A few years ago I insisted that we observe MLK Day at our church. The reasons were not as simple as giving another day off to our staff or attempting to be culturally adroit. Actually, it goes much deeper than that.
We have one African American on our staff and only a score of African Americans who belong and attend our church, but that is enough. Who we are is not determined by a majority or minority but by every individual who joins others to collectively become a congregation. Observing MLK Day is a way of saying you are important to us and what is important to you is important to us no matter how we might understand it. Dr. King’s life and impact is different for everyone. His impact on my African American brothers and sisters is enough for me to stop and share the day with them.
Martin Luther King
I was thirteen years old when Dr. King delivered his famous speech on the steps of the Lincoln Memorial in Washington D.C. I watched him on television and knew that Americans would never be the same. The debates, marches, violence and legislation that followed changed us forever. His legacy seems greater than his life in many ways. Alive he was a great man. In legacy, he is a movement which continues to do its work. I do not understand all of it and I know I do not appreciate what it means to many which is another reason to observe this day. It is a way to recognize that some people represent more than we can fathom. Dr. King was that kind of person.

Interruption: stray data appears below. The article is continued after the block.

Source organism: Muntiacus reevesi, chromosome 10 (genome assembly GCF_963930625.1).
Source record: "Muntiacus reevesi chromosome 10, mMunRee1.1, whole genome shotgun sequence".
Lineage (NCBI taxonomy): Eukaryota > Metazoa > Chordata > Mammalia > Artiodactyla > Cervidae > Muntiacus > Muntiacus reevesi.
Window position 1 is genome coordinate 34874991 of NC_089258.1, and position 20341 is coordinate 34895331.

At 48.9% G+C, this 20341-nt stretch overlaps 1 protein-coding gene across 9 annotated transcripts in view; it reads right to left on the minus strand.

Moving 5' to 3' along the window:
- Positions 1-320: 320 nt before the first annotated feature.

A Simple Act
I know that like me, most of my staff and people may not give this day the significance that some will. I do not pretend to understand or feel the full weight of Dr. King’s life and legacy. I do not set aside my own cultural heritage in an effort to be “accepted” or “culturally correct”. I have no time for that. I won’t be at any political speeches, parades, or school programs. I will simply take time Monday to think about him and what his impact is. Observing this day is a simple act of respect for a great person and for many of my friends who became friends through the life and legacy of a man who simply did what he could to make things right.